Rent your life

By Jaquie Brown

If you feel that things are a bit humdrum, try renting a different life for a while

'Collaborative consumption' is tipped by Time magazine to take the world by storm. Photo / Thinkstock
'Collaborative consumption' is tipped by Time magazine to take the world by storm. Photo / Thinkstock

You buy a new thing, lose interest in the thing, find a newer thing to buy, stick the old thing in a cupboard and repeat forever until you die. Ugh. Sound familiar?

We don't really give much thought to the waste this mindless consumer cycle creates or the gradual blackening of our hearts as we spend.

Gordon Gekko (played by Michael Douglas when he was hot) in the 1980s movie Wall Street said, "Greed is good". I think he was high at the time. Because greed, as far as I can tell, makes you miserable. Fact: a new designer gold jumpsuit will not tell you jokes and make you cups of tea if you are sad.

But there is a new way of consuming and, says a recent Time magazine article titled "Today's Smart Choice, don't Own - Share", it's tipped to be one of the top 10 trends to change the world. It's called collaborative consumption, or the shared economy. Not "mine mine mine, get away, it's mine" - but shared.

The website rentaholic.co.nz allows you to be part of this movement. The name gives it away - it's a place where you can rent anything, the Trade Me of renting if you will.

Renting saves and makes you money. It's the perfect crime. Not that it's an actual crime, unless you are renting out your criminal cousin to burgle houses. But the website has rules about that kind of thing.

Site founder Robb Huskinson says the site gives New Zealanders the chance to rent the life they want, then give it back.

"It also allows people to make money from the things they are not using and, through the virtue of sharing, we can ease back on consumption and take the pressure off our planet's limited resources."

The beauty of the site is is that it enables you to get familiar with the people through their profiles and references before accepting a booking, he says.

Collaborative consumption is a great way to make more meaningful connections. Looking the person in the eye when you meet and knowing they trust you with their rented item is scientifically proven to boost oxytocin - the feel-good hormone.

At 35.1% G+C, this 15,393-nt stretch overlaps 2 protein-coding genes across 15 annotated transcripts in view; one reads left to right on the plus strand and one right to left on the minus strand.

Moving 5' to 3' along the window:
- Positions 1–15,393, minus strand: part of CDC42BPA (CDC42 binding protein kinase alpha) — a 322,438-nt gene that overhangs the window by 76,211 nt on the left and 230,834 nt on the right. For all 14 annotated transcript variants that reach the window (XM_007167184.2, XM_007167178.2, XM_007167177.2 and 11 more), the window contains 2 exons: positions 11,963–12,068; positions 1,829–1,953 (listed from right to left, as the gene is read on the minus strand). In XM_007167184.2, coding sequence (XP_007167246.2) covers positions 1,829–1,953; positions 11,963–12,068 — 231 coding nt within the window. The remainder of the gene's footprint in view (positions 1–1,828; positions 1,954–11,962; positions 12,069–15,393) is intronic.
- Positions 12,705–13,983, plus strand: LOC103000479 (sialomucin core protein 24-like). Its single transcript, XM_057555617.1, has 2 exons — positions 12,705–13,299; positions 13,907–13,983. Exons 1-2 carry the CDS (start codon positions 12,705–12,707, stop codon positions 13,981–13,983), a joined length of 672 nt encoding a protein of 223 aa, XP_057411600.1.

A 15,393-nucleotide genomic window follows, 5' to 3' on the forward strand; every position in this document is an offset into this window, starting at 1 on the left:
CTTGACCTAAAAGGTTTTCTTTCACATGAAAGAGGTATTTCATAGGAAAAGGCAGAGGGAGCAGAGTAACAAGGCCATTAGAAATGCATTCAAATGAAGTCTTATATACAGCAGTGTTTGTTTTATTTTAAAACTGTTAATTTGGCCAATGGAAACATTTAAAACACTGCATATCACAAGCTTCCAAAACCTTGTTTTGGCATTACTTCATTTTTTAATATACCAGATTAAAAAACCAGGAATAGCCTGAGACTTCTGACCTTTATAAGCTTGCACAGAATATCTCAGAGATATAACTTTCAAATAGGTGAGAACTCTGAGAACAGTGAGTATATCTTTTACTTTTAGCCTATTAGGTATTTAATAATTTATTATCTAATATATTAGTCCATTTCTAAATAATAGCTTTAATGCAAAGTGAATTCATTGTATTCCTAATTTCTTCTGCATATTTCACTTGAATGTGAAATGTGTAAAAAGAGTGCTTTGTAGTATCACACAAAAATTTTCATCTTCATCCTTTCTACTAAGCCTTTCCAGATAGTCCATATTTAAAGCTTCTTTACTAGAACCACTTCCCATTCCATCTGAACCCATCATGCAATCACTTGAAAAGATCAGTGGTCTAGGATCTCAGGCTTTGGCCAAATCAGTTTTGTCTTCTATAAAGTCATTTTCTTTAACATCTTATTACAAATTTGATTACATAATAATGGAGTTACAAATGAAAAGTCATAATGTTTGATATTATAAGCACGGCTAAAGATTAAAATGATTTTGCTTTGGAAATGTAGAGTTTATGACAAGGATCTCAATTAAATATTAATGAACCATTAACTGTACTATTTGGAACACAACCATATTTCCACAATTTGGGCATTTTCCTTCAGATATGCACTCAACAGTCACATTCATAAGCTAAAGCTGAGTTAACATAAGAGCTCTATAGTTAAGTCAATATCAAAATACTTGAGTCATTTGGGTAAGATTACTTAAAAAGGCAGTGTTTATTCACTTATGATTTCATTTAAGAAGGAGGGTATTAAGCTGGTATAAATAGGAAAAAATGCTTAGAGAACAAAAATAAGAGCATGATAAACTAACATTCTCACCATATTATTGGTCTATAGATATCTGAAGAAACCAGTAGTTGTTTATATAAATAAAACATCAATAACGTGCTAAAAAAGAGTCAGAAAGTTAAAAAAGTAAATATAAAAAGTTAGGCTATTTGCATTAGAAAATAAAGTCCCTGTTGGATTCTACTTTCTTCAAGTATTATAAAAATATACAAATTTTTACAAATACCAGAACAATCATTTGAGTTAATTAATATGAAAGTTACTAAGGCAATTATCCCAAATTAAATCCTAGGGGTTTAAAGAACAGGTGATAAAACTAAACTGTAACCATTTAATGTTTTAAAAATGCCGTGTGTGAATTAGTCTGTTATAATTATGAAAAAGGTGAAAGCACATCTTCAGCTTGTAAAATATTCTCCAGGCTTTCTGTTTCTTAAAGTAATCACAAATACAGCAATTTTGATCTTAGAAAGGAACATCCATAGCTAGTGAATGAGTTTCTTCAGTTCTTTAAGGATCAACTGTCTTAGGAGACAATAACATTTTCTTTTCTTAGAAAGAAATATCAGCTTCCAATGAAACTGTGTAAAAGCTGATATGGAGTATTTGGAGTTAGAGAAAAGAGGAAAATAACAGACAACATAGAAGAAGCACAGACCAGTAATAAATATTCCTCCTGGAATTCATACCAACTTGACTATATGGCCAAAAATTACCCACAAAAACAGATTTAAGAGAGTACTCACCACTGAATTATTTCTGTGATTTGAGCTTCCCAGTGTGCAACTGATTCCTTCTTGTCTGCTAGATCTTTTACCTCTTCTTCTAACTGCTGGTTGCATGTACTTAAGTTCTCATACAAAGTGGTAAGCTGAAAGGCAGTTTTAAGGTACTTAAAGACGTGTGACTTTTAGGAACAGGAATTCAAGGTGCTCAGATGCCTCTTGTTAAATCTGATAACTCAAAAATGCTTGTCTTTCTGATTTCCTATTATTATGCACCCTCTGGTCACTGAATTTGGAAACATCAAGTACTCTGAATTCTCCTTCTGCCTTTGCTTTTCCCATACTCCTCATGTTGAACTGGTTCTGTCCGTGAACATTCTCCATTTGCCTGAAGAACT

It's a way to build communities, make conversations, connect. I feel a song coming on.

Huskinson says sites such as Rentaholic are growing internationally. I can see it taking off. Imagine you want to impress a date but your flat is a damp hovel with baked bean stains on the walls.

You don't need to spend thousands redecorating, You just hop on to Rentaholic and rent an enchanting cat tapestry. You hang it, it's a talking point, you bond over your shared love of cat tapestry. You end up laying the tapestry on the ground where you make sweet love on it. Then when things don't work between you, the cat tapestry need not be a painful reminder of your romantic failings, you simply clean and return it and maybe ask the cat tapestry renter out on a date.

The site is very entertaining and boasts an array of rentable items, from the practical - like a Swiss ball - to the more unusual, such as a vintage caravan.

I wonder what I have lying around that I can rent out. I have been told I give the most excellent hugs. Maybe I could rent myself out. Should I offer to sing at the same time? So much to think about.

But site founder Rob Vaassen says: "We do not tolerate any illegal activity or renting anything that we would consider to be in poor taste."

Better leave my singing out of it then.

I was keen to experience this site and the magpie in me spotted a pair of gorgeous Christian Louboutin high heels. Normally way out of my price range at more than $1,000, I've never even seen a genuine pair in real life so, after a bond payment of $100, they were in my hands. So easy. Malik Demeulemeester, the owner of the shoes, says she listed them on a whim because she thinks it's necessary to find another way of being rather than consuming constantly and "making a shit-load of trash that the environment can't handle".

I asked if she was worried about my sweaty feet being crammed into her lovely new shoes or me spilling milk on the suede and ruining them.

She was pragmatic saying: "I think it's going to take a bit of a cultural shift, we'll have to trust each other more."

Luckily for her I didn't check the size and could only fit 25 per cent of my feet into them. But I admired them anyway and they looked great. I've now rented a slice of life that was previously out of my grasp and knowing that someone else can share in this after me, makes me feel pretty good. And I didn't spill any milk on them, either.


Read also: Dog-bond for an hour

- Herald on Sunday

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